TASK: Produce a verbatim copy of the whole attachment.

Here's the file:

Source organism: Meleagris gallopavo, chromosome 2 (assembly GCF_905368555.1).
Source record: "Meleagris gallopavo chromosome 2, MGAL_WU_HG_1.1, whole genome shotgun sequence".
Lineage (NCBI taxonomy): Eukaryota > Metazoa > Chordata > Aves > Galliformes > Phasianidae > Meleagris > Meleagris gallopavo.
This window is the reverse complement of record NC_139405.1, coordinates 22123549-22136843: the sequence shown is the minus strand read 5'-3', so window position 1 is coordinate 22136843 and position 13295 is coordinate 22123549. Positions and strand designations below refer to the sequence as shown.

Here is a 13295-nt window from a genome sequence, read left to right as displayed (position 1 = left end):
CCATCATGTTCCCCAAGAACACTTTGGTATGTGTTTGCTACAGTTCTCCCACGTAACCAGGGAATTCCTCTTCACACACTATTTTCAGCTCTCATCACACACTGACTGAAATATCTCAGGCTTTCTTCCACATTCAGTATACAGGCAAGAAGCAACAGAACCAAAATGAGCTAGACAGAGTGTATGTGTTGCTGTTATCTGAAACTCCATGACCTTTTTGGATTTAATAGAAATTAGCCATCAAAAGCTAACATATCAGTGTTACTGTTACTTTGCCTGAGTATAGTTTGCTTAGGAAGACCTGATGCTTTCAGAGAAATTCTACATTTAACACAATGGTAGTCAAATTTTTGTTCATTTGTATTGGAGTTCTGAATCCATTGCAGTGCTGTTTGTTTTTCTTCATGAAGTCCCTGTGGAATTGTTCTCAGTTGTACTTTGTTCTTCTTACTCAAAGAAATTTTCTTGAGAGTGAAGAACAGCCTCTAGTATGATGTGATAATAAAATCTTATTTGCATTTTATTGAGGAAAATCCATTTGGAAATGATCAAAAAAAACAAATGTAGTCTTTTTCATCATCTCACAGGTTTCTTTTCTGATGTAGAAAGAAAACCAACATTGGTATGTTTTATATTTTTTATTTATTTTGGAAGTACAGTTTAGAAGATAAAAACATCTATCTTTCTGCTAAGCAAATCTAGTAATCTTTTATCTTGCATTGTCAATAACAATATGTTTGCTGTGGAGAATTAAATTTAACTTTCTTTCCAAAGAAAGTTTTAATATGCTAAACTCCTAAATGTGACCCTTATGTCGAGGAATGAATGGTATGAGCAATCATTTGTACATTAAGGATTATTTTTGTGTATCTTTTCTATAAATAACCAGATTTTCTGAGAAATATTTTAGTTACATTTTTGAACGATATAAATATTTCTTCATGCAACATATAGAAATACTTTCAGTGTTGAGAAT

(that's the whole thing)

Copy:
Source organism: Meleagris gallopavo, chromosome 2 (assembly GCF_905368555.1).
Source record: "Meleagris gallopavo chromosome 2, MGAL_WU_HG_1.1, whole genome shotgun sequence".
Lineage (NCBI taxonomy): Eukaryota > Metazoa > Chordata > Aves > Galliformes > Phasianidae > Meleagris > Meleagris gallopavo.
This window is the reverse complement of record NC_139405.1, coordinates 22123549-22136843: the sequence shown is the minus strand read 5'-3', so window position 1 is coordinate 22136843 and position 13295 is coordinate 22123549. Positions and strand designations below refer to the sequence as shown.

Here is a 13295-nt window from a genome sequence, read left to right as displayed (position 1 = left end):
CCATCATGTTCCCCAAGAACACTTTGGTATGTGTTTGCTACAGTTCTCCCACGTAACCAGGGAATTCCTCTTCACACACTATTTTCAGCTCTCATCACACACTGACTGAAATATCTCAGGCTTTCTTCCACATTCAGTATACAGGCAAGAAGCAACAGAACCAAAATGAGCTAGACAGAGTGTATGTGTTGCTGTTATCTGAAACTCCATGACCTTTTTGGATTTAATAGAAATTAGCCATCAAAAGCTAACATATCAGTGTTACTGTTACTTTGCCTGAGTATAGTTTGCTTAGGAAGACCTGATGCTTTCAGAGAAATTCTACATTTAACACAATGGTAGTCAAATTTTTGTTCATTTGTATTGGAGTTCTGAATCCATTGCAGTGCTGTTTGTTTTTCTTCATGAAGTCCCTGTGGAATTGTTCTCAGTTGTACTTTGTTCTTCTTACTCAAAGAAATTTTCTTGAGAGTGAAGAACAGCCTCTAGTATGATGTGATAATAAAATCTTATTTGCATTTTATTGAGGAAAATCCATTTGGAAATGATCAAAAAAAACAAATGTAGTCTTTTTCATCATCTCACAGGTTTCTTTTCTGATGTAGAAAGAAAACCAACATTGGTATGTTTTATATTTTTTATTTATTTTGGAAGTACAGTTTAGAAGATAAAAACATCTATCTTTCTGCTAAGCAAATCTAGTAATCTTTTATCTTGCATTGTCAATAACAATATGTTTGCTGTGGAGAATTAAATTTAACTTTCTTTCCAAAGAAAGTTTTAATATGCTAAACTCCTAAATGTGACCCTTATGTCGAGGAATGAATGGTATGAGCAATCATTTGTACATTAAGGATTATTTTTGTGTATCTTTTCTATAAATAACCAGATTTTCTGAGAAATATTTTAGTTACATTTTTGAACGATATAAATATTTCTTCATGCAACATATAGAAATACTTTCAGTGTTGAGAAT